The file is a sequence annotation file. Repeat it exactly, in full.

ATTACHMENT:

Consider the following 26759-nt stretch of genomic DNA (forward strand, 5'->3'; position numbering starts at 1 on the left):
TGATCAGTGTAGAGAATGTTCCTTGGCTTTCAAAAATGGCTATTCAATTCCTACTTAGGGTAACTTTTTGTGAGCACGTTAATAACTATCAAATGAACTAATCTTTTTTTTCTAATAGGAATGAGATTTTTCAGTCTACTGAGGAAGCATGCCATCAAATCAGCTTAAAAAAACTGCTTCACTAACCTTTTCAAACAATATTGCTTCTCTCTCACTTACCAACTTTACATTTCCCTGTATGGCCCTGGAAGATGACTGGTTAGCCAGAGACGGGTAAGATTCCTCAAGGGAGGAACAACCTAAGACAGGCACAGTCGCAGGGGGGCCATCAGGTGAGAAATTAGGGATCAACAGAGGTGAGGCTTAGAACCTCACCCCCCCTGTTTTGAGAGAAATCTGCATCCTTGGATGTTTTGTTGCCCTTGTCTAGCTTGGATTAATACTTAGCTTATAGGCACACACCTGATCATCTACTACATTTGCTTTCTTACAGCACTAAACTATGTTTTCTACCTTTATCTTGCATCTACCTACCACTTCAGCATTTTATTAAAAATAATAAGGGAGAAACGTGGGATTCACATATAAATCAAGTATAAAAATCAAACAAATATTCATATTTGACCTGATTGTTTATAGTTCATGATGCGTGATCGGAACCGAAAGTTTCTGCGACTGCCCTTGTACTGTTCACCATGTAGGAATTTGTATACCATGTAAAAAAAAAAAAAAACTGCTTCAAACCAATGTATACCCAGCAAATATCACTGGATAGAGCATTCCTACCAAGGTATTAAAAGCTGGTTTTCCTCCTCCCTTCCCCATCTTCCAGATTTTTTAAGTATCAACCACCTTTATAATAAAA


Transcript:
Consider the following 26759-nt stretch of genomic DNA (forward strand, 5'->3'; position numbering starts at 1 on the left):
TGATCAGTGTAGAGAATGTTCCTTGGCTTTCAAAAATGGCTATTCAATTCCTACTTAGGGTAACTTTTTGTGAGCACGTTAATAACTATCAAATGAACTAATCTTTTTTTTCTAATAGGAATGAGATTTTTCAGTCTACTGAGGAAGCATGCCATCAAATCAGCTTAAAAAAACTGCTTCACTAACCTTTTCAAACAATATTGCTTCTCTCTCACTTACCAACTTTACATTTCCCTGTATGGCCCTGGAAGATGACTGGTTAGCCAGAGACGGGTAAGATTCCTCAAGGGAGGAACAACCTAAGACAGGCACAGTCGCAGGGGGGCCATCAGGTGAGAAATTAGGGATCAACAGAGGTGAGGCTTAGAACCTCACCCCCCCTGTTTTGAGAGAAATCTGCATCCTTGGATGTTTTGTTGCCCTTGTCTAGCTTGGATTAATACTTAGCTTATAGGCACACACCTGATCATCTACTACATTTGCTTTCTTACAGCACTAAACTATGTTTTCTACCTTTATCTTGCATCTACCTACCACTTCAGCATTTTATTAAAAATAATAAGGGAGAAACGTGGGATTCACATATAAATCAAGTATAAAAATCAAACAAATATTCATATTTGACCTGATTGTTTATAGTTCATGATGCGTGATCGGAACCGAAAGTTTCTGCGACTGCCCTTGTACTGTTCACCATGTAGGAATTTGTATACCATGTAAAAAAAAAAAAAAACTGCTTCAAACCAATGTATACCCAGCAAATATCACTGGATAGAGCATTCCTACCAAGGTATTAAAAGCTGGTTTTCCTCCTCCCTTCCCCATCTTCCAGATTTTTTAAGTATCAACCACCTTTATAATAAAA